In this section, I will outline the gear that I used during my trek on the CWT.

Shoes – Dynafit Ultra 100

TEKO Eco Socks – eco TREK 4.0 MERINO Heavy Full Cushion Trekking Socks

TEKO Eco Socks – eco HIKE 3.0 MERINO Medium Full Cushion Hiking Socks

Dynafit long sleeve base layer

RASHGUARD – Long Sleeve Thermo active long sleeve base layer 2

Dynafit jacket – Alpine hybrid, wind, shower

Dynafit jacker – Alpine 2.5l GTX

Dynafit trousers – Winter running tights

Dynafit waterproof trousers – Alpine waterproof 2.5

Underware – stretchy, compression

Dynafit gloves


Dynafit cap – Tech Trucker Cap

Black Dimond running poles

Backpack – Mountain laurel, exodus 55

4l Chest Pouch – Wild Sky Gear, DCF Cuben Fibre

Parts of a Dynafit 15l running vest/bag

In this section, I will discuss the modifications I made to my backpack to make it more suitable for the expedition. Specifically, I needed to add more pouches in the front for quick access to essential items. To achieve this, I used parts of an old running Dynafit vest and attached the straps, pouches, and pockets to the sides of my Mountain Laurel backpack. The chest pouch fit perfectly between the straps and was held securely in place by the extra rubber bands from the dismantled Dynafit vest, which prevented it from bouncing around and kept it close to my chest. Overall, these adjustments made the backpack much more comfortable and functional for the expedition.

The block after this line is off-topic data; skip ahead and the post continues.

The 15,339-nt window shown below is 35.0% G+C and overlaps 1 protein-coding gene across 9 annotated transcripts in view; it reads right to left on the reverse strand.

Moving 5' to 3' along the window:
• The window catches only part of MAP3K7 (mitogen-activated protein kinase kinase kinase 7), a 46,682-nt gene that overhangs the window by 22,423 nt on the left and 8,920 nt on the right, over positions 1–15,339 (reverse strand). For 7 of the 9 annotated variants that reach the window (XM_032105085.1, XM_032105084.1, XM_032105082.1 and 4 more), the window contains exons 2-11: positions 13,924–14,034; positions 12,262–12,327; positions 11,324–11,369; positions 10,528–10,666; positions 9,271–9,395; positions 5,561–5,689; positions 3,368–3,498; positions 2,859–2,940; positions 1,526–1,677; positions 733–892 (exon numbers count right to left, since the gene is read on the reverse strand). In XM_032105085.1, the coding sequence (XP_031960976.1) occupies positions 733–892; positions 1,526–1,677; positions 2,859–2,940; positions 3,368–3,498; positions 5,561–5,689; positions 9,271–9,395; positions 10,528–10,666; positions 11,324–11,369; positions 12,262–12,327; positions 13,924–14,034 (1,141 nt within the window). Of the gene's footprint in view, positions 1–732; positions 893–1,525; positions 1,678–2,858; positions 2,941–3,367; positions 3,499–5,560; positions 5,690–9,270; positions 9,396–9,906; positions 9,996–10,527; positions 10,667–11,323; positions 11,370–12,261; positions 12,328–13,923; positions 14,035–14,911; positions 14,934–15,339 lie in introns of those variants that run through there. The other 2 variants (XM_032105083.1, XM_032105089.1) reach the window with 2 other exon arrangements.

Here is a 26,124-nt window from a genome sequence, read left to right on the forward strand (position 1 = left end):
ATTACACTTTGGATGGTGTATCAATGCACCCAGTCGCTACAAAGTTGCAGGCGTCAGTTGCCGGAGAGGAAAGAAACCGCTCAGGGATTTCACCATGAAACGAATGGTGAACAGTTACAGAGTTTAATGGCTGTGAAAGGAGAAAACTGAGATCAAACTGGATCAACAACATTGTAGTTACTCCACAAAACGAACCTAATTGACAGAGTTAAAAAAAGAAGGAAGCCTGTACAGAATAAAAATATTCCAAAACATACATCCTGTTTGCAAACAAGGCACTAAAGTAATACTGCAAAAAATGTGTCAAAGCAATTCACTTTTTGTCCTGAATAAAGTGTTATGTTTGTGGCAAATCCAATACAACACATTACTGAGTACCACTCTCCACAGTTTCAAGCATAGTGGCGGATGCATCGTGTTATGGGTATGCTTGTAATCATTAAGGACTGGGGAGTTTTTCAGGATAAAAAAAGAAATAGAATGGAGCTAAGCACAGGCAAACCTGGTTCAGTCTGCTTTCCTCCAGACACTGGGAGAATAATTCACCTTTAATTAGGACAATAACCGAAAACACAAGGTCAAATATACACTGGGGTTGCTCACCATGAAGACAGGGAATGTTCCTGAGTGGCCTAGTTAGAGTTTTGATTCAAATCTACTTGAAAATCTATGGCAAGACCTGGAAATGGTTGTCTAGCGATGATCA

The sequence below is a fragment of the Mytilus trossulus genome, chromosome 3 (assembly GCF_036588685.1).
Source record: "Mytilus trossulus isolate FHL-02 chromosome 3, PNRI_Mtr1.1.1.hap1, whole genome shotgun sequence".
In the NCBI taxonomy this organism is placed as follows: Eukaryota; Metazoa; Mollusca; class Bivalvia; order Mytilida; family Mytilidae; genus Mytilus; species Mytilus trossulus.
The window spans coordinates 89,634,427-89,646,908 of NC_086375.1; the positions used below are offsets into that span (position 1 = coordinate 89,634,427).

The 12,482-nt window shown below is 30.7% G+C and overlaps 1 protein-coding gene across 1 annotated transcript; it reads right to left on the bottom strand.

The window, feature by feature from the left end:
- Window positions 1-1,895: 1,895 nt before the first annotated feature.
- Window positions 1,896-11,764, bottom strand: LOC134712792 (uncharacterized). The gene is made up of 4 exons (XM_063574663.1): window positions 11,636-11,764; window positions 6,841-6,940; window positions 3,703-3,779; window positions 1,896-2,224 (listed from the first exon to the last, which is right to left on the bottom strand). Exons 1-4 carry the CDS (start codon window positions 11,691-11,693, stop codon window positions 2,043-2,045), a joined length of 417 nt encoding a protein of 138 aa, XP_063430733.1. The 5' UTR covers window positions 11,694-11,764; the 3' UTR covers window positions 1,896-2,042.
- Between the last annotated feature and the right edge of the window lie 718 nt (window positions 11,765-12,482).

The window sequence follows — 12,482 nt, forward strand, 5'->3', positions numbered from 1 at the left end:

Additional pieces of equipment that I had with me for safety and convenience (in theory).

2x phones

2x spare batteries

charging cables

2x flasks

AA, AAA batteries

Hand warmers

PETZL Nao + headtorch

PETZEL Tikka RXP headtorch + spare batteries

Cooking + gas

Emergency survival, bivvy bag

Foil blanket

First aid kit

GoPro + spare batteries

Spork, Map, Compass, Pencil, Vaseline, Talcum powder, cable ties

Spot Gen3 Tracker (GPS)

Open Tracking tracker (GSM)

Garmin eTrex navigation


The Cape Wrath Trail covers a diverse range of terrains such as roads, trails, forestry roads, boulder fields, grassy fields, high grass, bog, forests, barren plains, lochs, and river crossings. Running at the bottom of a glen where all water gathers can result in a very wet and soggy experience, especially on a rainy day as the trail never dries out. Navigating along the shores of a loch can also be challenging due to many streams and uneven ground. Navigation itself can be tricky as the paths often disappear, requiring you to find the best way to reach your next orientation point.